This final part of my essay on Blade Runner and Asperger’s syndrome moves into more speculative areas and draws on linguistics and literary theory to examine how Blade Runner and postmodern texts in general present as autistic.
In “Part 1: Autistic Noir” I described the traits associated with Asperger’s Syndrome (e.g. linguistic and social deficits, a marked lack of affect, and difficulties with cognitive empathy) and showed how each of these traits is presented by the characters in Blade Runner. In “Part 2: The Neurodivergent Worlds of Philip K Dick” I looked at Dick’s original novel Do Androids Dream of Electric Sheep? (1968) in the context of his other work of that period, his deepening interest in the dramatic and philosophical possibilities presented by different neurotypes, and how his work prefigured the more modern work of autism specialists like Simon Baron-Cohen and Uta Frith.
In this chapter I hope to take the affinity between Blade Runner and Asperger’s further still by exploring the deeper waters of postmodern theory and neuroscience.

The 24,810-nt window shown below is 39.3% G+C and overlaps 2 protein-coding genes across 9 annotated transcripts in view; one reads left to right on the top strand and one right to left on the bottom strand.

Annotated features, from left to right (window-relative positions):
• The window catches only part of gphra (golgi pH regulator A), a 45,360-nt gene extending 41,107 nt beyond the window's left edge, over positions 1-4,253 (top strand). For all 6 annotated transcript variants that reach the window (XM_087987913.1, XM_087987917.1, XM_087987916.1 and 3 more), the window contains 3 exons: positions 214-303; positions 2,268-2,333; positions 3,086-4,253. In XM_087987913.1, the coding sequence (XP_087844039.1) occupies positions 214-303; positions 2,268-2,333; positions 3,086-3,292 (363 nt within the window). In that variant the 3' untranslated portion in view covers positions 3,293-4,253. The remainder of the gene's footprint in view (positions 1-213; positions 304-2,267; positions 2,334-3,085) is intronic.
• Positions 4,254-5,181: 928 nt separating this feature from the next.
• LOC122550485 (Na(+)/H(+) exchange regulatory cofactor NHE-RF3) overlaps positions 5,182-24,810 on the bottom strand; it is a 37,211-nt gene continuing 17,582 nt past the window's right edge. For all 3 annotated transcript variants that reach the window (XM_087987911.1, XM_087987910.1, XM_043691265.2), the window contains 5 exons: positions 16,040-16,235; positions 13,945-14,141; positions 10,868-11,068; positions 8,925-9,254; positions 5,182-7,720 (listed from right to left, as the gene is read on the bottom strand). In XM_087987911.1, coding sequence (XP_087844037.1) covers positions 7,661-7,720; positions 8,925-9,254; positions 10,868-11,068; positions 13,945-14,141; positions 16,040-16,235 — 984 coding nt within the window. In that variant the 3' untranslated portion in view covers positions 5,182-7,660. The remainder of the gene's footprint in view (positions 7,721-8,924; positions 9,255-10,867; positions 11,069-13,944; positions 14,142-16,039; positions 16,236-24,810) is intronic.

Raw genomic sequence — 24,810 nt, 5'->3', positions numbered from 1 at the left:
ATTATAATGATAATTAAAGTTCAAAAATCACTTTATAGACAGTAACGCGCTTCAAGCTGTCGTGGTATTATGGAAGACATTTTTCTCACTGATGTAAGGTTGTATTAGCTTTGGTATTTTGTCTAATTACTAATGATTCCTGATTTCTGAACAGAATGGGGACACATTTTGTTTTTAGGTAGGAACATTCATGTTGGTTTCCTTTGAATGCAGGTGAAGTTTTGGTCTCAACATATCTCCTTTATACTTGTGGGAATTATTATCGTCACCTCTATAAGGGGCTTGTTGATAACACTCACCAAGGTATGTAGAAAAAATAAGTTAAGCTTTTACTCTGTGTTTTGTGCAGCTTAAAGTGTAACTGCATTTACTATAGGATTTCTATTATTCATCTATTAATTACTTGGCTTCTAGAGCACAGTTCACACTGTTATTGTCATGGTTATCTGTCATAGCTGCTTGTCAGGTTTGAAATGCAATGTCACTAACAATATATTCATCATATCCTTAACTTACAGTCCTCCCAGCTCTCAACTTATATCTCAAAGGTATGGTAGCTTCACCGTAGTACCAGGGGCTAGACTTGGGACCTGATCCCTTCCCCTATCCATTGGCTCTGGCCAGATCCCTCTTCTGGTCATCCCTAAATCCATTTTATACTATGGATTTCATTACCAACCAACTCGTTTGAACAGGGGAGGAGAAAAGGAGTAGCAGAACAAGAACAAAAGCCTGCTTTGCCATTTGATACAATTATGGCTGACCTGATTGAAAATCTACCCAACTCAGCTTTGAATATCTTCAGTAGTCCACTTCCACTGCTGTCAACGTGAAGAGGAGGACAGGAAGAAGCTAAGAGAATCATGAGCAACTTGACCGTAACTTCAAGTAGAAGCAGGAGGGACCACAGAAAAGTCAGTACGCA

The following argument is complex so I’d like to layout the stages in advance.
- Firstly, I want to argue that Aspies have a preference for metonymy over metaphor, and that the reasons for this can be understood in terms of current research into neuroscience.
- Secondly, I will argue in favour of Damien Broderick‘s contention in Reading by Starlight: Postmodern Science Fiction (1995) that science fiction is a genre – or mode – which privileges metonymy over metaphor.
- Thirdly, I will look at the analysis of postmodernism proposed by literary theorist Frederic Jameson in Postmodernism, or, The Cultural Logic of Late Capitalism (1991) to propose correspondences between postmodern texts and what I’ll call the Autistic Mode of expression.